How did Orwell make the leap from The Clergyman's Daughter to works like Animal Farm and 1984, from more conventional middle-of-the-road writing, small themes and safe prose to the stark, and bolder books of his last years? To 'prose like a windowpane'?
Write the book only you can write, the book you're meant to write, I counsel writers on our novel writing courses, but how do you locate the book you can write freely and truly and honestly with cleanliness? Let me show you how Orwell, the author of that phrase, found his way.
Eric Arthur Blair was born 25 June 1903 (and died at just 47 21 January 1950 - which gives this ageing writer pause for thought.)
“I had the lonely child's habit of making up stories and holding conversations with imaginary persons, and I think from the very start my literary ambitions were mixed up with the feeling of being isolated and undervalued. I knew that I had a...
Viva La Fiesta!
We had 75 entries from our member writers to the First Line Fiesta, our competition to find the most appealing first line of a novel in progress. (Read some of the most famous first lines of all time).
The standard was very high with high-scoring entries mostly from our writers either now with agents or on second drafts, taking The Big Edit, poised on the brink of bagging agents and publishing contracts. But we had one or two surprises from our first drafters!
Voting has been one member, one vote, and a first past the post system. Given the range of lines and the quality of the prose, I was surprised to see clustered results around a few front runners.
A contest like this is a bit of a beauty parade. The lines that stand out most boldly will secure votes. And the contestants don't have the opportunity to impress their judges with their plans for world peace as with our Firestarter Competition in February for the best first chapter.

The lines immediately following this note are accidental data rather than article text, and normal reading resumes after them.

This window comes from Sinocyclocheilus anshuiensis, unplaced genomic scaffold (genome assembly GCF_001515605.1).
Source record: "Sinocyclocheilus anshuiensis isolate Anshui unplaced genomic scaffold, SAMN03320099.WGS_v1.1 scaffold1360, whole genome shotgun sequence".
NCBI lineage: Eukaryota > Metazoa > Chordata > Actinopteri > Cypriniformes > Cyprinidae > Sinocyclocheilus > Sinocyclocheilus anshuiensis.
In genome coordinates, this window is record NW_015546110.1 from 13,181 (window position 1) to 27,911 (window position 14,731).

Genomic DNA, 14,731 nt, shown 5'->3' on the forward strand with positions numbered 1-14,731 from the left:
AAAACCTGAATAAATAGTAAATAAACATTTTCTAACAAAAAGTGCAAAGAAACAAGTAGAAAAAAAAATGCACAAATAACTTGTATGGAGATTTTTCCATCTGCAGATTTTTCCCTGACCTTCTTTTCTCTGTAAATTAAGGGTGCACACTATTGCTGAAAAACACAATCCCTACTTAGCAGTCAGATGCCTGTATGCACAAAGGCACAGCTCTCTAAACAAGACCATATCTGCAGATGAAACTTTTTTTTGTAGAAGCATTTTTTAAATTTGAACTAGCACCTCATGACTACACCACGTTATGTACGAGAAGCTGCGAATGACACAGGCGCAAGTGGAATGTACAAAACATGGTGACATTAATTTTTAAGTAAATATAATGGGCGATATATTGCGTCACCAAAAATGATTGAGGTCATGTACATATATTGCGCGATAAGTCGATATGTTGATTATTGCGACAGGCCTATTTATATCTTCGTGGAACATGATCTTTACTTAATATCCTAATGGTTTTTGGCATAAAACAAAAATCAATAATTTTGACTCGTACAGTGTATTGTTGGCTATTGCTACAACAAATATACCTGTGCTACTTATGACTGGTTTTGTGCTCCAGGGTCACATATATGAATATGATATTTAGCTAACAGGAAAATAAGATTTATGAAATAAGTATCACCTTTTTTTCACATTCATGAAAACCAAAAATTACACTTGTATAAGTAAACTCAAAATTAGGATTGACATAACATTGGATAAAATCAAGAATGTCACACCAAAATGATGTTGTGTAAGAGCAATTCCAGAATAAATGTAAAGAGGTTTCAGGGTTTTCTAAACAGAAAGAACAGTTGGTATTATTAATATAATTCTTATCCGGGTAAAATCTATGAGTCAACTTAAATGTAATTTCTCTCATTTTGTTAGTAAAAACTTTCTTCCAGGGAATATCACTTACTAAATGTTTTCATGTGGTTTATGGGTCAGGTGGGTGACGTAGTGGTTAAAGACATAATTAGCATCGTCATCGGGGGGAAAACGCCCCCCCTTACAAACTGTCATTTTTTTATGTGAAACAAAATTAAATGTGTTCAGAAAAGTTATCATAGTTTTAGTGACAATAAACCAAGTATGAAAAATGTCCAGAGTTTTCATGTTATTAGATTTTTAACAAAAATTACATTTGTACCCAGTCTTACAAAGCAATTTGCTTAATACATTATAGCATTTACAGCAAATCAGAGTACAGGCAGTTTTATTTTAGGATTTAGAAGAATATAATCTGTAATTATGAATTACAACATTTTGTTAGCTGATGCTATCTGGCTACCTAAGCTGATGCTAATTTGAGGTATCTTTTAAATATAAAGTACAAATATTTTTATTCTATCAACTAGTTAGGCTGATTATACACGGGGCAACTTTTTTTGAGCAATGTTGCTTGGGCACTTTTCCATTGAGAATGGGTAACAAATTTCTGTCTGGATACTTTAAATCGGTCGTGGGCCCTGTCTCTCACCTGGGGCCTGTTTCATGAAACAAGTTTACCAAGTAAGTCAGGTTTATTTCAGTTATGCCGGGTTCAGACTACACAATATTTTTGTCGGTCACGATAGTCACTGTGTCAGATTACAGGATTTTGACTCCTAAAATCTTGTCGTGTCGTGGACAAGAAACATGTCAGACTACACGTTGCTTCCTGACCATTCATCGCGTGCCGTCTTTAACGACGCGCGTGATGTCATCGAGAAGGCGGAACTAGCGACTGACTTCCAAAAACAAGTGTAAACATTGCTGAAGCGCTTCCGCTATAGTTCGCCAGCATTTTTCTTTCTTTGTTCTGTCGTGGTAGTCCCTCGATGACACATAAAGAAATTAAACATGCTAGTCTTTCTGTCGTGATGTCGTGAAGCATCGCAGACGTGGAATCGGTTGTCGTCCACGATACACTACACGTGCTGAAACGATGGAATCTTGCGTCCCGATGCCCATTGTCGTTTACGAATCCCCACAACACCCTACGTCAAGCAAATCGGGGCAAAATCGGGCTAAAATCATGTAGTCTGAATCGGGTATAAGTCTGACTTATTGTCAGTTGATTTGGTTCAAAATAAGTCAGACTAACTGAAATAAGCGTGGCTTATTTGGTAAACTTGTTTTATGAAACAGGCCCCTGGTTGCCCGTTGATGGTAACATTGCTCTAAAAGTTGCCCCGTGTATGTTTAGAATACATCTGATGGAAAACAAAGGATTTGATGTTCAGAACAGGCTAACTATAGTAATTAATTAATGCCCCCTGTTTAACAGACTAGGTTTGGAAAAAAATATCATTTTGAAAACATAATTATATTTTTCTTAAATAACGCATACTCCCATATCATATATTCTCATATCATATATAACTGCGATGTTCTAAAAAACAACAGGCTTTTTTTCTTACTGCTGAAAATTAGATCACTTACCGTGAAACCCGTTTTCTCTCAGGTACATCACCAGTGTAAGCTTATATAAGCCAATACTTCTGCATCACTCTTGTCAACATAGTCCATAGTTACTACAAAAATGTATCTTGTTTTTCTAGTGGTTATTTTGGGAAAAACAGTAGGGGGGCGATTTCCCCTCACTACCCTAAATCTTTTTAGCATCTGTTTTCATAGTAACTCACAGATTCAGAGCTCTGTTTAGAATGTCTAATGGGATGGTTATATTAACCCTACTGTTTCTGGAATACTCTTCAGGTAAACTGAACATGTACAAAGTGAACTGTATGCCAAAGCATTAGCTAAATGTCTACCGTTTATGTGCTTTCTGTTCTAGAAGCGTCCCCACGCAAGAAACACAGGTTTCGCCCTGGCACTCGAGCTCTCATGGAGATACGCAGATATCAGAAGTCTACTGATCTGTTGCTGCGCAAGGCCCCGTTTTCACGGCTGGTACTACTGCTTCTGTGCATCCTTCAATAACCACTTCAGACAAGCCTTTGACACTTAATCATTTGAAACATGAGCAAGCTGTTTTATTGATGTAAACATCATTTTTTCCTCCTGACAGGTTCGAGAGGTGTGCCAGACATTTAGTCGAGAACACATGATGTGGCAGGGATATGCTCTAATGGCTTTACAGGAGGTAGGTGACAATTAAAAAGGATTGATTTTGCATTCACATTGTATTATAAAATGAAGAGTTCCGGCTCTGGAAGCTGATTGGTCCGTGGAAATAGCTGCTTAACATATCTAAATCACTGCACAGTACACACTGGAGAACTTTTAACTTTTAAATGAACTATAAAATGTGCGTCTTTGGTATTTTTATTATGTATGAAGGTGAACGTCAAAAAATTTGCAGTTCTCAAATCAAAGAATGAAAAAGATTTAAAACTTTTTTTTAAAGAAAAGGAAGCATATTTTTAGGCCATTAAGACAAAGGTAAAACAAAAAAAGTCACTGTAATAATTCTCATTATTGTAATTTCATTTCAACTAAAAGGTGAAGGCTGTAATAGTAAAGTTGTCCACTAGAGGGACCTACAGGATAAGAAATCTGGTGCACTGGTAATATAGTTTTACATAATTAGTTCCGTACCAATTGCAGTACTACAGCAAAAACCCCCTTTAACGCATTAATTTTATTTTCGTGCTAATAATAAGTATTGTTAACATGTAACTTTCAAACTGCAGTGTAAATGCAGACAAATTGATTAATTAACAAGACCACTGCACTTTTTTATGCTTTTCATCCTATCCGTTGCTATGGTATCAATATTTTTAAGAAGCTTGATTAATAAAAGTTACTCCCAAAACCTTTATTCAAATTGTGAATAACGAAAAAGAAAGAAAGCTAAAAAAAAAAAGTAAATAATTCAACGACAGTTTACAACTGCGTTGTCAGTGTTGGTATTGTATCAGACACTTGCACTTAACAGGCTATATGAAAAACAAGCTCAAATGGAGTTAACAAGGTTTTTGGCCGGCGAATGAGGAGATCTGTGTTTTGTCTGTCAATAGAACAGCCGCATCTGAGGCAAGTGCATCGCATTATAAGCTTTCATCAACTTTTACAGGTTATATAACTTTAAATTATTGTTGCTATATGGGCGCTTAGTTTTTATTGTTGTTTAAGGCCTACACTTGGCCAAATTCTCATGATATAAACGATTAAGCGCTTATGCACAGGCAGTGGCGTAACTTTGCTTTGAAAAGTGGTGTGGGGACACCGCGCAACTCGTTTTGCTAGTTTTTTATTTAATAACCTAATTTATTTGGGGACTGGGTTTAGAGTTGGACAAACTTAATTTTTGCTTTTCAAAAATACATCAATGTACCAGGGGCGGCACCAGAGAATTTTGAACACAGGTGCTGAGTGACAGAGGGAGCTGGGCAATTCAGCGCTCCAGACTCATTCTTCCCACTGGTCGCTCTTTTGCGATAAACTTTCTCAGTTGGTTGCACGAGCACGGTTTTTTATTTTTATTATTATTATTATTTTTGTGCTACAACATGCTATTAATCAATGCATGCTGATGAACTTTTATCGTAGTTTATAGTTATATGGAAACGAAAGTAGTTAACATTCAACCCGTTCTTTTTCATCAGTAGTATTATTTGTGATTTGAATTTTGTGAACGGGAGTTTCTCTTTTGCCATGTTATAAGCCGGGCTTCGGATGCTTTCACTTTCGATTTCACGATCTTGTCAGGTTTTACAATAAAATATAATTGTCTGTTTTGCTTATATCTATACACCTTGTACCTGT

But a great first line...
We get word-blind. Over the course of a couple of drafts, the word blindness can get worse. You're clinging to your darlings, but the story's changed, and they're possibly no longer on point. (Our enforced reading break in between drafts, and the astringent Editing course are the citrus you need in your writing diet, but even so, it takes a lot of bad parenting to know how to treat your beloved manuscript roughly for its own good.)
WhenI read a writer's work, I evaluate it very simply. Here's how:
1. There is nothing wrong with it. It looks clean and good. There are no typos, and the grammar is right. (Don't ever hit send to anyone before using Grammarly.) It's not backstory-heavy. It's not blighted with how he or she 'feels'. Each paragraph leads to the next and inevitably so.
2. It feels real. The characters are reasonably credible, feel true to life, and are not complete...